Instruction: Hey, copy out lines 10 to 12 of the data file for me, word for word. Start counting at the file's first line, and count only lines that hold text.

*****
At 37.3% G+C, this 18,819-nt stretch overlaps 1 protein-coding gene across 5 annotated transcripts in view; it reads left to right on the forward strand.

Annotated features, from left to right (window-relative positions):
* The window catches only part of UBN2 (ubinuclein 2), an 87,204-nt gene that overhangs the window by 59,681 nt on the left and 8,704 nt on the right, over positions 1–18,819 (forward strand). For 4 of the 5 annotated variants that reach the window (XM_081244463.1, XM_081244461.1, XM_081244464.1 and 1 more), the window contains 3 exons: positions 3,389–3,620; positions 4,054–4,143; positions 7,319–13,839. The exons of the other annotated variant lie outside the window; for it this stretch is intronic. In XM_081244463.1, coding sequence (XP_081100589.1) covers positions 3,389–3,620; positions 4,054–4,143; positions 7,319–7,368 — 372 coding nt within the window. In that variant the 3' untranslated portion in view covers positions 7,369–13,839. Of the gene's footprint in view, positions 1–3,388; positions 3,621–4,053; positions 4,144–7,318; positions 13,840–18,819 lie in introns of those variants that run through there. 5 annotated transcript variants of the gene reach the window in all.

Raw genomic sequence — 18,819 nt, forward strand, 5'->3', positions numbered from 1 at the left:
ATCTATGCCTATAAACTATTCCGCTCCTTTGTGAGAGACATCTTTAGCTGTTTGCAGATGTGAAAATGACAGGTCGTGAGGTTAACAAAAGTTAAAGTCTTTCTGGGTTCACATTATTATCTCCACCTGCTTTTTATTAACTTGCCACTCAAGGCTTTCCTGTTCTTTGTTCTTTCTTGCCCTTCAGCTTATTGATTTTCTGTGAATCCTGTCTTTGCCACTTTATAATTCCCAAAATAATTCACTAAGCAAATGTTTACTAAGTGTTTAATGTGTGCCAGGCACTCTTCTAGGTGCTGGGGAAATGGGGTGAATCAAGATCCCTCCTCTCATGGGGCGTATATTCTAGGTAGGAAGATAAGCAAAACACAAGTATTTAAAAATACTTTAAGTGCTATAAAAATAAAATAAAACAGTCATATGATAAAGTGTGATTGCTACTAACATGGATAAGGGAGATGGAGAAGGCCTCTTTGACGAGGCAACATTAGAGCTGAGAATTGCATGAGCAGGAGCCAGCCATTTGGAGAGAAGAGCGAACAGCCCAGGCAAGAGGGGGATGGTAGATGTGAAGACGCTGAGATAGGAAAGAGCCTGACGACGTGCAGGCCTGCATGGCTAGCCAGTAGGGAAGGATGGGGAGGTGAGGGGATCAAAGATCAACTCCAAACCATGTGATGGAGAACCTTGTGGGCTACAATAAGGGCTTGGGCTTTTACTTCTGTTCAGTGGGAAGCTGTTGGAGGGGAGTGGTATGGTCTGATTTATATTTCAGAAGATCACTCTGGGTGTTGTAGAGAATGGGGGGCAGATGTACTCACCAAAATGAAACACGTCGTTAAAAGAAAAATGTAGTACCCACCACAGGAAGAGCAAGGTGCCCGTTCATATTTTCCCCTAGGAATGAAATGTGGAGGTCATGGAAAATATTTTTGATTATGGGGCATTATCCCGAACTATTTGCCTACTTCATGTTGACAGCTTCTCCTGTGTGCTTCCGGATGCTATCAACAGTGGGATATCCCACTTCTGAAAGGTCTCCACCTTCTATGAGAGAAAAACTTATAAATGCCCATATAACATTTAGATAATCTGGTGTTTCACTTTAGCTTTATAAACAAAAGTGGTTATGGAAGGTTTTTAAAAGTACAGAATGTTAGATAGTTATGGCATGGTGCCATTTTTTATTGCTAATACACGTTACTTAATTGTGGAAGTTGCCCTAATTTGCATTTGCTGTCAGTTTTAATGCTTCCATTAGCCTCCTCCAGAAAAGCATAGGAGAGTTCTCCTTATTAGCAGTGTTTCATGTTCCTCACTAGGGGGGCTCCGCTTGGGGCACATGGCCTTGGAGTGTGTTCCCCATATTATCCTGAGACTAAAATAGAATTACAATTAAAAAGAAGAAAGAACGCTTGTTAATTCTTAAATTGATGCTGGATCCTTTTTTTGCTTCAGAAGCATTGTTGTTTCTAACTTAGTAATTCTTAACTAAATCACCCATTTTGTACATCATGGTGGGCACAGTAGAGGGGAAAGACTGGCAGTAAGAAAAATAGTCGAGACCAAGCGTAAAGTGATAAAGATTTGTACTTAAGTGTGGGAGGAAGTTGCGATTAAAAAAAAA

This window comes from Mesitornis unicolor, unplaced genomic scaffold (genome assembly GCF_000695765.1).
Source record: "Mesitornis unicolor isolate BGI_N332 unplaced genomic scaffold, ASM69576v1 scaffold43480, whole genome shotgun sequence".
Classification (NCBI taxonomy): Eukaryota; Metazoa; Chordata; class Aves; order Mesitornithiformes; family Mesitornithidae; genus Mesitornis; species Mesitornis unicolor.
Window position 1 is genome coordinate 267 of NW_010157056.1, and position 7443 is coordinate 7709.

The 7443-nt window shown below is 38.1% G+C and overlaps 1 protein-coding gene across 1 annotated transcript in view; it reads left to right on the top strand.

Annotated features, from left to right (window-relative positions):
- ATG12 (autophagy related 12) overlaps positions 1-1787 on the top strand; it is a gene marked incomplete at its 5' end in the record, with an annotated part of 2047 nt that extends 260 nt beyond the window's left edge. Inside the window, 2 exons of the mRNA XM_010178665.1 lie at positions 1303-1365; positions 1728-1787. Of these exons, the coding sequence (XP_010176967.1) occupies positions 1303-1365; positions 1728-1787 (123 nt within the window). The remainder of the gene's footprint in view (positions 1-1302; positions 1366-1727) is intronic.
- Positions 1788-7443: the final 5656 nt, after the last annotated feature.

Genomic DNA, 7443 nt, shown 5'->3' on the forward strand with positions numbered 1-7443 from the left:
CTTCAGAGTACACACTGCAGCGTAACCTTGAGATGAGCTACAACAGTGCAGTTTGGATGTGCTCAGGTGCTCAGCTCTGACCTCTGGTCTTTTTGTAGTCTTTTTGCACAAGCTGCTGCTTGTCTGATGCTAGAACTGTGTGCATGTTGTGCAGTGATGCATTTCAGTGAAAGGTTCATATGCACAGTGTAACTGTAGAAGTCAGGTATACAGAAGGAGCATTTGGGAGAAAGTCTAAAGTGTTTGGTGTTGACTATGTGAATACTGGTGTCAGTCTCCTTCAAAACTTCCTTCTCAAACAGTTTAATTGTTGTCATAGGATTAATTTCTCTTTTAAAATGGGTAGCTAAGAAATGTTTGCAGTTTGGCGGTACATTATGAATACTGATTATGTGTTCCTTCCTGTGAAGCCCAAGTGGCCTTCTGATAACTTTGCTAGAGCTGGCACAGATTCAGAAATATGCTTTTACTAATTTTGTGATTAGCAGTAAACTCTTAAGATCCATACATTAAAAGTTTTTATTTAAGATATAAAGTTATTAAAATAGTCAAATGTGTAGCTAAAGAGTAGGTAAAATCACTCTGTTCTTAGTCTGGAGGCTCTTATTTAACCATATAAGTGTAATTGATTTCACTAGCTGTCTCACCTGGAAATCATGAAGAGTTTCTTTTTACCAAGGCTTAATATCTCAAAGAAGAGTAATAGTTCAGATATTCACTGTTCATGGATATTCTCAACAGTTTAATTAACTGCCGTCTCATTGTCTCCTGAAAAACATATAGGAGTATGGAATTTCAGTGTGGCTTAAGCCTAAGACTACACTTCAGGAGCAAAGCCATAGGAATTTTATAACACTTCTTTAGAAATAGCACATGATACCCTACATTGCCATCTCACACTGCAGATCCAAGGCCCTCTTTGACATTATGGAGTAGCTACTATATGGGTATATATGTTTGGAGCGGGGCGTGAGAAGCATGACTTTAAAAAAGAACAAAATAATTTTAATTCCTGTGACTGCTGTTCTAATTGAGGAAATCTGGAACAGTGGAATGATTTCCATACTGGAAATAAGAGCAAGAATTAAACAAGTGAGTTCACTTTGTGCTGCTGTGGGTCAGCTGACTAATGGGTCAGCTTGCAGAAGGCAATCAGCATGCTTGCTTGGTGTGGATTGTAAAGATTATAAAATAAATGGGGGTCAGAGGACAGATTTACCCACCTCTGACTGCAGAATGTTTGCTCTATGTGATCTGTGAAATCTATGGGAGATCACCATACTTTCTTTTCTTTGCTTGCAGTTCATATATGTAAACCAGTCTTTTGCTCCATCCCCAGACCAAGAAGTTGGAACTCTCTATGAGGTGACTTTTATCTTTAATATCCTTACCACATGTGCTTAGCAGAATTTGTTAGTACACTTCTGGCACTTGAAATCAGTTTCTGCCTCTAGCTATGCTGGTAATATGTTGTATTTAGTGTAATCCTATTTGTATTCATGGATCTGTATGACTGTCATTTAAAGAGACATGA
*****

The 7443-nt window shown below is 38.1% G+C and overlaps 1 protein-coding gene across 1 annotated transcript in view; it reads left to right on the top strand.

Annotated features, from left to right (window-relative positions):
- ATG12 (autophagy related 12) overlaps positions 1-1787 on the top strand; it is a gene marked incomplete at its 5' end in the record, with an annotated part of 2047 nt that extends 260 nt beyond the window's left edge. Inside the window, 2 exons of the mRNA XM_010178665.1 lie at positions 1303-1365; positions 1728-1787. Of these exons, the coding sequence (XP_010176967.1) occupies positions 1303-1365; positions 1728-1787 (123 nt within the window). The remainder of the gene's footprint in view (positions 1-1302; positions 1366-1727) is intronic.